The equipment we used included a patient transport stretcher with linen and an attached iv pole, Laerdal SimMan mannequin with a vital signs monitor, portable suction, 2 code boxes and or carts with simulated emergency drugs and airway equipment and a defibrillator.  We setup the equipment in the conference room with the simulated emergency medications, airway equipment and defibrillator readily available upon participant’s request. A 250 ml bag of 20% intralipid (simulated) was also available upon request by the participants. The participants are asked to act as they would in a real crisis and administer all medications, CPR, and defibrillation as they would in a real crisis. As the person running the simulation has to program the responses based on the actions of the participants we ask the participants to speak up and announce all the tasks they complete (e.g. administered 0.5 mg of epinephrine) during the simulation.

We have used this scenario in various educational sessions.  The scenario runs for approximately 20 minutes and was followed by a debriefing by the team with the facilitator and simulation personnel for about 20-30 minutes. The participants range from trainees at our institution (residents or fellows), CRNAs and anesthesia faculty. We have also used this at our ambulatory surgery centers to practice management of LAST with the entire perioperative team (anesthesiologists, OR nurses and surgeons). The learners can be at varied levels of training and we try to modify the scenario presentation and debriefing to their scope of practice which may differ for example anesthesia providers (resident, fellows, CRNAs, attending physicians, CRNAs) may have more clinical knowledge about LAST compared to perioperative nurses and surgeons.

We discovered that the simulation ran effectively despite the perceived barriers to realism. The differences in backgrounds and training did not prevent the simulated teams from navigating the scenario and appropriately managing the perioperative crisis. The debriefings revealed that the participants were familiar with ASRA guidelines but they found that implementation of their knowledge in the simulation uncovered some areas for improvement, such as some participants were unaware of where the intralipid was located or how to access it in an emergency in the perioperative complex. When we did in-situ simulation in our perioperative complex or at the surgery centers we would have the participants access the intralipid from the location it is stored in, to see if there were any concerns with the process for obtaining intralipid in case of an emergency. Other topics that were discussed during the debriefing included the correct dose of intralipid, dose of epinephrine during resuscitation from a LAST and rationale for reducing the dose of epinephrine from the ASRA guidelines(8), the rationale for early administration of intralipid during a LAST scenario and strategies participants have used to avoid accidental intravascular administration of local anesthetic. The debriefings also revealed that many practitioners were aware of the cognitive aids available at our institution and would access them to help guide the care of the patient during a crisis.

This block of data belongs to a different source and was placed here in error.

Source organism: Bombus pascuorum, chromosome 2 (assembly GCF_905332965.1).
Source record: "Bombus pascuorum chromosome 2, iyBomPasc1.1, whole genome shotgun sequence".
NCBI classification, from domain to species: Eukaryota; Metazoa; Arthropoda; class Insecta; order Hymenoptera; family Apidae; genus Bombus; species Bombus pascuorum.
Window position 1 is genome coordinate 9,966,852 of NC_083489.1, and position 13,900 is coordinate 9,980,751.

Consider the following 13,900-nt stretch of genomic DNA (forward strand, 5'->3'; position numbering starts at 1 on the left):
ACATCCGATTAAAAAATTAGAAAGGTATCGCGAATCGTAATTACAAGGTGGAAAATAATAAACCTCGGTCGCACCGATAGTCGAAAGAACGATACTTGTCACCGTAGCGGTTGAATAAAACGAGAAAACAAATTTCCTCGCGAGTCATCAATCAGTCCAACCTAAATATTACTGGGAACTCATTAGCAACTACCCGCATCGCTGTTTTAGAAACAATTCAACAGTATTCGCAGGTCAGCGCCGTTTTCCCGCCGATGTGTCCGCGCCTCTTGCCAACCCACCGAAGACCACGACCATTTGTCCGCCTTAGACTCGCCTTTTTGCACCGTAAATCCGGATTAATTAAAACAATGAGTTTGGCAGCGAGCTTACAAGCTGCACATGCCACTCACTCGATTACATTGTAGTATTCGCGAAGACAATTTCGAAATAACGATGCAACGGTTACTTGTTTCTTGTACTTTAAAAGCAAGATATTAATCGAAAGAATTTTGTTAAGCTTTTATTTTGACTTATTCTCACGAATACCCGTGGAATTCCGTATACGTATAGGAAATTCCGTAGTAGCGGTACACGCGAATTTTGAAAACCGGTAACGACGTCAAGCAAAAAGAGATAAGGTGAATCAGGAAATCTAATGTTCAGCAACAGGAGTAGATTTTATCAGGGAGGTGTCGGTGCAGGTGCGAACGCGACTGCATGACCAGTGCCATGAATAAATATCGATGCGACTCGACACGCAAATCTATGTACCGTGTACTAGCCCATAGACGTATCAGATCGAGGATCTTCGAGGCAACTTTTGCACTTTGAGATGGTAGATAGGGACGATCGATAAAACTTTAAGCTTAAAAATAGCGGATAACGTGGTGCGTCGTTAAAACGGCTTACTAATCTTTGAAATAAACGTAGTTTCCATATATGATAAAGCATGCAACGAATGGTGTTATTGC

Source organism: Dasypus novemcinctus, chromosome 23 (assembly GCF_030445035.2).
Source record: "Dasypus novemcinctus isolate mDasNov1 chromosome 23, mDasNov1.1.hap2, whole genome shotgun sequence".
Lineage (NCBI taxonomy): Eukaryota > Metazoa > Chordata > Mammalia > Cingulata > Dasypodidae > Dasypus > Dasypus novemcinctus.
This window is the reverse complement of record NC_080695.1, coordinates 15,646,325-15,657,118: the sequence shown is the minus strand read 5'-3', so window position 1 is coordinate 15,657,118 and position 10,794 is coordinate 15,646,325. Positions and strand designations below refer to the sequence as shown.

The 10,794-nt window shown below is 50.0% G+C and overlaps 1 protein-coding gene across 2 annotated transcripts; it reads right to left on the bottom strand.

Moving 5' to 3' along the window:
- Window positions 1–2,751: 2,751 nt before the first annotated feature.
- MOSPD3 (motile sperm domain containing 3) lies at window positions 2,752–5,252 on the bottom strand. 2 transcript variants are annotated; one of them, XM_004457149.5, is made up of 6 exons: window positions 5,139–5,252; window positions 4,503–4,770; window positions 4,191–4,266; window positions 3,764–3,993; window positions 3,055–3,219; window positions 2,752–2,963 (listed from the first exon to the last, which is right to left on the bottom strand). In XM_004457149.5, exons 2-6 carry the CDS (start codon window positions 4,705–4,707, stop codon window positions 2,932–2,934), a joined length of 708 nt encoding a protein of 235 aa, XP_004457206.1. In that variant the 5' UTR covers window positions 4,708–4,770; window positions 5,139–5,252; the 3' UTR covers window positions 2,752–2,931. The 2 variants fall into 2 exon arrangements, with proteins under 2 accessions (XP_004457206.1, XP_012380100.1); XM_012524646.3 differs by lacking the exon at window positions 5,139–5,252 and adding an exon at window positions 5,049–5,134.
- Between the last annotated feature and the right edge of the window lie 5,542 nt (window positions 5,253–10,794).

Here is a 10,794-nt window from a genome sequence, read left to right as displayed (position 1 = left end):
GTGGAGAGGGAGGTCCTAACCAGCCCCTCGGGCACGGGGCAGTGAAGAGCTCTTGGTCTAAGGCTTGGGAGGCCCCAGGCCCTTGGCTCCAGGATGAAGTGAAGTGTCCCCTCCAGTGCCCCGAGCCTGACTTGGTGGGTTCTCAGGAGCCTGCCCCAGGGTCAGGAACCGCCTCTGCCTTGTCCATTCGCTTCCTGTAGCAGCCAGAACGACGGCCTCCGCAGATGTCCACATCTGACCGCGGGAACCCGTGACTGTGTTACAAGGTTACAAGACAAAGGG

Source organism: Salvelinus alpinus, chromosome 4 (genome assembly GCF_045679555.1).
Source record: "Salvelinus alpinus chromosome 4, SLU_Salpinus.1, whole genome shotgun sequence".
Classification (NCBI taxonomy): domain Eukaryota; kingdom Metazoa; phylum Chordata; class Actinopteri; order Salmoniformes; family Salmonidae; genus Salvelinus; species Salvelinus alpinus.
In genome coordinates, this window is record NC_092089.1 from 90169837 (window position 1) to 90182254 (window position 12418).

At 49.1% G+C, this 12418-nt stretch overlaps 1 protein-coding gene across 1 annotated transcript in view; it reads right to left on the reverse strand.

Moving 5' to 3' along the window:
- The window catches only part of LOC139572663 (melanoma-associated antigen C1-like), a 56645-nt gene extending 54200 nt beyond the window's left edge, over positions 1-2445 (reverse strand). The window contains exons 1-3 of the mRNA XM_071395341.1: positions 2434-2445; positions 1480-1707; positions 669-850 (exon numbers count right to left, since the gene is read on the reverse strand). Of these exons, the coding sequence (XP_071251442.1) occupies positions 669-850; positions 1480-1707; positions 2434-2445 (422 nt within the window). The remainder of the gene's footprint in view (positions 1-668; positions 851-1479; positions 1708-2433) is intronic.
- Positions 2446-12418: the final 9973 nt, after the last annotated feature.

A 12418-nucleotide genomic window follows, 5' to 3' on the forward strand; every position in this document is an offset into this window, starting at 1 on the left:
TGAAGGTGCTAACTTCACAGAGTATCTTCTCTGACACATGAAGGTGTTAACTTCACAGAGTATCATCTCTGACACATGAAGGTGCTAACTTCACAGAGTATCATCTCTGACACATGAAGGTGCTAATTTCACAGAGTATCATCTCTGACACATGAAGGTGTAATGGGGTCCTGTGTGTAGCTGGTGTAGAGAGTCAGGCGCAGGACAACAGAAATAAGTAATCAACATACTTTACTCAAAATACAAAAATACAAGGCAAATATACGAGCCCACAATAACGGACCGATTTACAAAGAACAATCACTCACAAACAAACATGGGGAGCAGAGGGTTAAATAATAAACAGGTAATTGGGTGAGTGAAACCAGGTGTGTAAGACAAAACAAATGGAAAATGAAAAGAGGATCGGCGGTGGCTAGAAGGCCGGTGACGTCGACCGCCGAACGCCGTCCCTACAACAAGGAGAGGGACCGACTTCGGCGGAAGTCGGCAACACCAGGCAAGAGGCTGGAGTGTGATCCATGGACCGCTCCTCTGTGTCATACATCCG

Based on the feedback from the simulation sessions, it is evident that the scenario was useful for a team of practitioners from varied backgrounds in practicing the management of a LAST scenario. This led to the practitioners having increased familiarity and understanding of the management of LAST, thus proving to be a useful educational tool. Our simulation program highlights the importance of some critical issues in maximizing the chances of successful resuscitation from LAST, where a practitioner must:

  • Ensure familiarity with the appropriate dose and location for intra-lipid in all practice locations.
  • Develop strategies to improve CRM (Crisis Resource Management) skills during a crisis such as establishing leadership, closed-loop communication, assign roles, resource allocation etc. which will help the team during treatment of a crisis.
  • Adherence to PALS and ASRA guidelines for management of LAST and modifying dose of epinephrine for resuscitation during LAST
  • Timely access for cognitive aids in all practice locations.


  1. Barrington MJ, Kluger R. Ultrasound guidance reduces the risk of local anesthetic systemic toxicity following peripheral nerve blockade. Regional Anesthesia and Pain Medicine. 2013;38(4):289-99.
  2. Neal JM, Bernards CM, Butterworth JFt, Di Gregorio G, Drasner K, Hejtmanek MR, et al. ASRA practice advisory on local anesthetic systemic toxicity. Regional Anesthesia and Pain Medicine. 2010;35(2):152-61.
  3. Suresh S, Long J, Birmingham PK, Oliveira GS, Jr. Are Caudal Blocks for Pain Control Safe in Children? An Analysis of 18,650 Caudal Blocks from the Pediatric Regional Anesthesia Network (PRAN) Database. Anesthesia and Analgesia. 2014.
  4. Murray DJ. Current trends in simulation training in anesthesia: a review. Minerva Anestesiologica. 2011;77(5):528-33.
  5. Scavone BM, Toledo P, Higgins N, Wojciechowski K, McCarthy RJ. A randomized controlled trial of the impact of simulation-based training on resident performance during a simulated obstetric anesthesia emergency. Simulation in healthcare: Journal of the Society for Simulation in Healthcare. 2010;5(6):320-4.
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  7. Sorensen JL, van der Vleuten C, Rosthoj S, Ostergaard D, LeBlanc V, Johansen M, et al. Simulation-based multiprofessional obstetric anaesthesia training conducted in situ versus off-site leads to similar individual and team outcomes: a randomised educational trial. BMJ open. 2015;5(10):e008344.
  8. Hiller DB, Gregorio GD, Ripper R, Kelly K, Massad M, Edelman L, et al. Epinephrine impairs lipid resuscitation from bupivacaine overdose: a threshold effect. Anesthesiology. 2009;111(3):498-505.